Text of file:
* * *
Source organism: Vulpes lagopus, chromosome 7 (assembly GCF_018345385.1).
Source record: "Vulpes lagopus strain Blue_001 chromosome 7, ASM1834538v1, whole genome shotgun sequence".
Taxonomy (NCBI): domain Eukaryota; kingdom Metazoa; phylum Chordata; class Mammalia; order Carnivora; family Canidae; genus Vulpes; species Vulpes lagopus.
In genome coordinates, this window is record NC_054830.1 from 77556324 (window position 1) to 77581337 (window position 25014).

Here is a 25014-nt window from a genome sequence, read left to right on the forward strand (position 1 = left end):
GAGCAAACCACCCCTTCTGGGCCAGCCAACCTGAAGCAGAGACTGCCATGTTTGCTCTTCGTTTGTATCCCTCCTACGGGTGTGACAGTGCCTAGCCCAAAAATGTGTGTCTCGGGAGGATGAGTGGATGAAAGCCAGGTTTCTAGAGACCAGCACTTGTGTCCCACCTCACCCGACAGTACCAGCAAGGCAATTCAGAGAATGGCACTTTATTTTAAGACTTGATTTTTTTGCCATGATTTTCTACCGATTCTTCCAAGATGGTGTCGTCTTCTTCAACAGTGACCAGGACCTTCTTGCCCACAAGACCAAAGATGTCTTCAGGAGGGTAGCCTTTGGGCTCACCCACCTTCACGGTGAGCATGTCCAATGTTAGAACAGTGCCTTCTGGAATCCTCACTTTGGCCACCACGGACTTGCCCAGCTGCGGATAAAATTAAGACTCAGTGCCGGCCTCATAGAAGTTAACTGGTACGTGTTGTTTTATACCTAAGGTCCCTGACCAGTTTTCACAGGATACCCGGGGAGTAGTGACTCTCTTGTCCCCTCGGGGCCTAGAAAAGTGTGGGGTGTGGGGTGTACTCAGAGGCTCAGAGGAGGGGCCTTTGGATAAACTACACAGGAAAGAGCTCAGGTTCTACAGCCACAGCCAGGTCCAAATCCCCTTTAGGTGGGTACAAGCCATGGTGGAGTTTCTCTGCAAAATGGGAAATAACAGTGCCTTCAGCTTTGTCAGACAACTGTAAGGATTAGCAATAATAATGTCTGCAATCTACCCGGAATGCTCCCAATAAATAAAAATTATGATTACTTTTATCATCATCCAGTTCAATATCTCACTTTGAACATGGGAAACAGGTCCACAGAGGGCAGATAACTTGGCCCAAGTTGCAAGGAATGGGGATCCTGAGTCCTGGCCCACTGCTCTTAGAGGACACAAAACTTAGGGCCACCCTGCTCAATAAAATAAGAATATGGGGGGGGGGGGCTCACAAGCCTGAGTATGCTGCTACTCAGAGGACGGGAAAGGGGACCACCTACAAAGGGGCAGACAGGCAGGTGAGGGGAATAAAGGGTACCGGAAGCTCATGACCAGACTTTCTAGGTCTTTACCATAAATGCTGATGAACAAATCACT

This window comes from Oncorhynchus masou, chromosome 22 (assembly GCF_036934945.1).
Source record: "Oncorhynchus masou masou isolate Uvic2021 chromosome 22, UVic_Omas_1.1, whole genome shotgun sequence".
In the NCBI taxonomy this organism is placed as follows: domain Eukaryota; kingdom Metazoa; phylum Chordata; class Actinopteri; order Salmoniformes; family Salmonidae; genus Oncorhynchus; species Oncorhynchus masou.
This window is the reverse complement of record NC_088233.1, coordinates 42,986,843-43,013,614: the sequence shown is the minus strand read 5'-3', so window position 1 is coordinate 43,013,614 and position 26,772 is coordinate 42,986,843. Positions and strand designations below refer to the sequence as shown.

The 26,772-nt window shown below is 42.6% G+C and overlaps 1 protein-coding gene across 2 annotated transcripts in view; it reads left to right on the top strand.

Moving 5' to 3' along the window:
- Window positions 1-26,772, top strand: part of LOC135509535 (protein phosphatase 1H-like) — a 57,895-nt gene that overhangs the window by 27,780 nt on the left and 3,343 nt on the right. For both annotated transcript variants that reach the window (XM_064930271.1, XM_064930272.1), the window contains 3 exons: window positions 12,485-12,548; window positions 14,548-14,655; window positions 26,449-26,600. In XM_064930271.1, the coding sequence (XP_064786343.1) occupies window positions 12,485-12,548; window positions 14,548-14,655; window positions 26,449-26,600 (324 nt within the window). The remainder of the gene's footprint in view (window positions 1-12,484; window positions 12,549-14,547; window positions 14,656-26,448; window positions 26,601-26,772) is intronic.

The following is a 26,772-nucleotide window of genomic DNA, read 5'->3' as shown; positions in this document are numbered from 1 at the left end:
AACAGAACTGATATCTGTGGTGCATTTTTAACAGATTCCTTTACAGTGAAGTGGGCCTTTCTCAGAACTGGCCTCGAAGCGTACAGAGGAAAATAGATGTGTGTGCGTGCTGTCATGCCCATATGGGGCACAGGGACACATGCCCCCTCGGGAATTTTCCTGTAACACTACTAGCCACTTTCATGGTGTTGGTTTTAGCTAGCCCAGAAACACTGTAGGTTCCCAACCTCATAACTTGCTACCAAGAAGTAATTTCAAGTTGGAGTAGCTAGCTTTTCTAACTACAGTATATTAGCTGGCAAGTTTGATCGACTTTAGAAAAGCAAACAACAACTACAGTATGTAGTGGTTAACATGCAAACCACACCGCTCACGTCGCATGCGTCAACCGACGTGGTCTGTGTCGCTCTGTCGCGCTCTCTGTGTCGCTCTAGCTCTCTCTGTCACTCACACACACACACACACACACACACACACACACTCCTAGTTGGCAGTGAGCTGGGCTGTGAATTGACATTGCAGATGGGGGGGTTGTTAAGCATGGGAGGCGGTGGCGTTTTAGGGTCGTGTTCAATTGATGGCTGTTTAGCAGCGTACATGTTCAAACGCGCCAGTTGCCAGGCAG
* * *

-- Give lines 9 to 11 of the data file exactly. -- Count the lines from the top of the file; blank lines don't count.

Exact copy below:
In the NCBI taxonomy this organism is placed as follows: domain Eukaryota; kingdom Metazoa; phylum Chordata; class Actinopteri; order Salmoniformes; family Salmonidae; genus Oncorhynchus; species Oncorhynchus masou.
This window is the reverse complement of record NC_088233.1, coordinates 42,986,843-43,013,614: the sequence shown is the minus strand read 5'-3', so window position 1 is coordinate 43,013,614 and position 26,772 is coordinate 42,986,843. Positions and strand designations below refer to the sequence as shown.

The 26,772-nt window shown below is 42.6% G+C and overlaps 1 protein-coding gene across 2 annotated transcripts in view; it reads left to right on the top strand.